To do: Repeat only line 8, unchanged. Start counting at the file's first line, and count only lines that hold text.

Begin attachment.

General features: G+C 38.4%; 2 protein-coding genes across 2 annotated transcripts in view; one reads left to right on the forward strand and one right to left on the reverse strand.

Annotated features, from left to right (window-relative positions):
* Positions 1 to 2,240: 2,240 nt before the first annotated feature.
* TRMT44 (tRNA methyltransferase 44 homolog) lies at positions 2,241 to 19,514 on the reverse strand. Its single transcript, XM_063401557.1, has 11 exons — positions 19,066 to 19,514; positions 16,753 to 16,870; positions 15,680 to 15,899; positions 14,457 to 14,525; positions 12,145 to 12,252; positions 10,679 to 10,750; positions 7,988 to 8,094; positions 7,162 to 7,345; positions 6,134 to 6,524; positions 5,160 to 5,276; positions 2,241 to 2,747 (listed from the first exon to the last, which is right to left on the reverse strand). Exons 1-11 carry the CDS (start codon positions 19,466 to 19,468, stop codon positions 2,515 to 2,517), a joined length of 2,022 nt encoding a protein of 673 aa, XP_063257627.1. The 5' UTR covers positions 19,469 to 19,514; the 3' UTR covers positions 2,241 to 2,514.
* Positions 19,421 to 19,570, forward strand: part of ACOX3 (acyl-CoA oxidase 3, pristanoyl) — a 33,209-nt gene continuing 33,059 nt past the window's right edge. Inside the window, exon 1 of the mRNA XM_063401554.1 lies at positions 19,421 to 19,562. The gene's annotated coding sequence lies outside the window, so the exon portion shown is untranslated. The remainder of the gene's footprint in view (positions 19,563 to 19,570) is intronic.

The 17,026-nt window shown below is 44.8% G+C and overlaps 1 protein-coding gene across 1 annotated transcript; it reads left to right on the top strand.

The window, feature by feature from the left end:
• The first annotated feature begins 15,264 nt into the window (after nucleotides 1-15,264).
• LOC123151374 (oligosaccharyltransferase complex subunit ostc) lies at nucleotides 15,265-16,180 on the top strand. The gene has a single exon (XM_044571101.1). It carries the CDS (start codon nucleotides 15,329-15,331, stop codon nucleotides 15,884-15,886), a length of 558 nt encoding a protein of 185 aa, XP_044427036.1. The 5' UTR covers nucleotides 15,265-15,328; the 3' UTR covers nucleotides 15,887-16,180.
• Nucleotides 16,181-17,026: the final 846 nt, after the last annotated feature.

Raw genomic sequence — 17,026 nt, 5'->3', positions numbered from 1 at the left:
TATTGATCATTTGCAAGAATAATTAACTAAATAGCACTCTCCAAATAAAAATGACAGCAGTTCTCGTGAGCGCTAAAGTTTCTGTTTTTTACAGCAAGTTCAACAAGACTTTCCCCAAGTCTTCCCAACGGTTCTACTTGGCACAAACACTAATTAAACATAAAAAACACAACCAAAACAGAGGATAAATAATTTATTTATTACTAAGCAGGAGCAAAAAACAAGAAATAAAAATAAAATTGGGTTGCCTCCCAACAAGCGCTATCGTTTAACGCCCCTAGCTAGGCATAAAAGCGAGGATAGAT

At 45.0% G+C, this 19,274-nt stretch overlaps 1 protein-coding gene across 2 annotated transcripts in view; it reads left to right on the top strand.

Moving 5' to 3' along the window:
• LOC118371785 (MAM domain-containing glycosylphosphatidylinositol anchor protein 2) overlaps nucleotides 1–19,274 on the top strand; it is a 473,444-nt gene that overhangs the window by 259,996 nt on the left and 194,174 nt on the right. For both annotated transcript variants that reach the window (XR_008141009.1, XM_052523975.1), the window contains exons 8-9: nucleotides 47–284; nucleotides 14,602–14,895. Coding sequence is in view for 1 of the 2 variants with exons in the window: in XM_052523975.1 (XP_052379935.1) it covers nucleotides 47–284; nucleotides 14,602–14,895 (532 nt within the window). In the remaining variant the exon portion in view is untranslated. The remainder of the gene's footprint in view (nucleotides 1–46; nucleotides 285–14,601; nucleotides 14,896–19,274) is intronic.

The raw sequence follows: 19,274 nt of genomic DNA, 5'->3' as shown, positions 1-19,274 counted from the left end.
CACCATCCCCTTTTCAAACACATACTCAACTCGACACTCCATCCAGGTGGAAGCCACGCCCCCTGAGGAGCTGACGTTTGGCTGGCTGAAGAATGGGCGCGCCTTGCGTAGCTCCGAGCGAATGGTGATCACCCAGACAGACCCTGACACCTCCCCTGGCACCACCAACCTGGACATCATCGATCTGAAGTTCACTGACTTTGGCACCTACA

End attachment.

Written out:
• The first annotated feature begins 15,264 nt into the window (after nucleotides 1-15,264).